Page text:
We sent a stack of questions to Bruce Perens earler this week, and here are the answers. But before you start reading what Bruce has to say and taking it as gospel, he has a reminder for you: "I have to make the disclaimer that I am not attempting to practice law. The advice I give is to help you formulate strategies for participatation in the free software community, you may still need to consult an attorney regarding how you implement those strategies."
From: Jason Hammerschmidt firstname.lastname@example.org
Open Source Licensing, and the latest craze to go public (such as RedHat's IPO) sometimes have conflicting values. When public, you have to cater to your stock holders, this can easily conflict with the open source communities goals. Although you can build a business model around secondary and tertiary services such as support and manuals, etc. there will still be a conflict of interest at the center of it all. Most important, the philosophy and integrity of our community can be easily compromised and undermined by stock holders. The fact that our community has the same ability to acquire stock means little unless we own the majority of stock, and this is unlikely to happen. What, Bruce Perens, is your view on this subject? And how can we ensure the safety of our beliefs?
yes I know this is two questions :) and I also know this isn't a strictly licensing question, but it is very closely related.
You'll notice that a some of the companies that are already participating in free software development have been public-stock companies for a long time: IBM, and Apple, for example. Yet, these companies found a way to participate in Open Source. In IBM's case, it's making something of research-derived products it might not have been able to continue in development or market otherwise. In Apple's case, they're attempting to keep up with Linux - truly a daunting task - by being open too. Also, they are trying to return benefit they've already gotten from the community, and they might be able to open some secondary markets in the future from ports of their free software. You'll notice that when we had a problem with Apple's and IBM's original licenses, we used publicity to influence them. Public-stock companies are very sensitive to publicity because their stock price can go up or down depending on what people are saying about them. If their strategy is one that will prevent them from getting effective participation from the community, that won't help their bottom line and the market will notice.
There is no conflict of interest here - it's a quid-pro-quo. If the participation of the community is not important enough, the company will exit the free software arena.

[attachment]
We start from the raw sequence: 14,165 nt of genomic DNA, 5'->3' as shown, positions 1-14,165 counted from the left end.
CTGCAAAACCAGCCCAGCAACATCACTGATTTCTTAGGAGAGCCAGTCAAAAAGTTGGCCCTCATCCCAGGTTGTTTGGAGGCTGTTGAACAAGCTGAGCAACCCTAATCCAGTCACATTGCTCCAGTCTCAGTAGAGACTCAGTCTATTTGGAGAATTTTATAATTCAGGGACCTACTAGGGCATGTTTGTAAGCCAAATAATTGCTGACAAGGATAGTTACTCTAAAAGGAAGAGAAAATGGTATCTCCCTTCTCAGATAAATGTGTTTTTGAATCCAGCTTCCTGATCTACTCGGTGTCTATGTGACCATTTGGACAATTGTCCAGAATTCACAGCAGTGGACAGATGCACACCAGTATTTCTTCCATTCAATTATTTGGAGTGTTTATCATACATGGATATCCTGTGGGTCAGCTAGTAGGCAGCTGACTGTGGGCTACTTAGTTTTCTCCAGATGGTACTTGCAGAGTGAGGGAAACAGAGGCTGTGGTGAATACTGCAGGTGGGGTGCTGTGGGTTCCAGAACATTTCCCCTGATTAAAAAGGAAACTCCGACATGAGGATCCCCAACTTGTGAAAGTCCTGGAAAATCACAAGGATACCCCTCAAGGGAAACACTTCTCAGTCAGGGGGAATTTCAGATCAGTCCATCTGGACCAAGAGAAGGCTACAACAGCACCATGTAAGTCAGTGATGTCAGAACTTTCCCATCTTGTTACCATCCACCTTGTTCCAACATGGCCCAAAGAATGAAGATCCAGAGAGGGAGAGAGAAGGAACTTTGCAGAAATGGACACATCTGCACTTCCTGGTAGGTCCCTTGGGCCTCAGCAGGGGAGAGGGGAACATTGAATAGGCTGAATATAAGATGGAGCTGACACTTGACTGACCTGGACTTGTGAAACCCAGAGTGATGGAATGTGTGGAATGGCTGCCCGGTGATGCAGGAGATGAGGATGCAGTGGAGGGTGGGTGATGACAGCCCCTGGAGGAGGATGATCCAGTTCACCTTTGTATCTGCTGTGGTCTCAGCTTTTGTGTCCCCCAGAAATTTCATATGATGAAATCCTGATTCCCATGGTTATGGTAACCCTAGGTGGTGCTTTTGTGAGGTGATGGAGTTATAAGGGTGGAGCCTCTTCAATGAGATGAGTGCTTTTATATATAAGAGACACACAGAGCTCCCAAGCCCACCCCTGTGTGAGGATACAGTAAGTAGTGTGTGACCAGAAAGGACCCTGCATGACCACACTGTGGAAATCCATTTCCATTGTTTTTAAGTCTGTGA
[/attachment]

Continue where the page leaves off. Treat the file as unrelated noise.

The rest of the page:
Every for-profit company that participates in free software development will have to find a balance between its own needs and those of the community if it is to participate at all. I have a scale that I use to describe free software participants that runs from benefactor to symbiote to parisite. I'd put Red Hat in the symbiote position right now, NASA is a benefactor, and the parisites know who they are :-). Parisites eventually lose because the community is too eager to help out their competition.
To what extent have the various "free" and not-so-free licenses been evaluated by people with serious legal expertise? I hear charges against, e.g. the GPL that it won't stand up in court, that it's too vague, and other things of that ilk. Has the FSF ever had a crackerack patent (or whatever area of the law is involved) go over their license with a fine-toothed comb?
The GPL has actually had a good deal of evaluation. Richard Stallman has an MIT law professor who helps him, and there has been a law school thesis and some private analysis.There are definitely holes, but there's also evidence that it could be enforced. Ironicaly, the UCITA, a proposed U.S. "uniform state law" that poses us problems because places a ban on reverse-engineering, also has provisions that make the GPL and other free software licenses much eaiser to enforce.
One of the biggest problems with the GPL and all other free software licenses concerns the definition of a derived work. The definition of a derived work in copyright law is mostly concerned with print, film, and sound works, and was formulated before software came along. Thus, it doesn't say anything about how reference should be treated. For example, if you copy my function into your own program, it's a derived work. If you simply call my function without copying it, it's not a derived work according to U.S. copyright law, although you are having the exact same effect that you would if you'd copied the function. It's trivial to make any program a shared library or a callable object through object brokers like CORBA or COM, so you can easily circumvent license restrictions about derived works if you are considering copyright law alone. However, licenses are a combination of copyright law and contract law, and under contract law you can be restricted from performing certain activities that the software author might consider the creation of a derived work, activities that you would otherwise be permitted to do under copyright law. And of course, if you don't except the license, you have no right to use or copy the software at all. The problem is that the GPL doesn't really define what those activities are. That should change.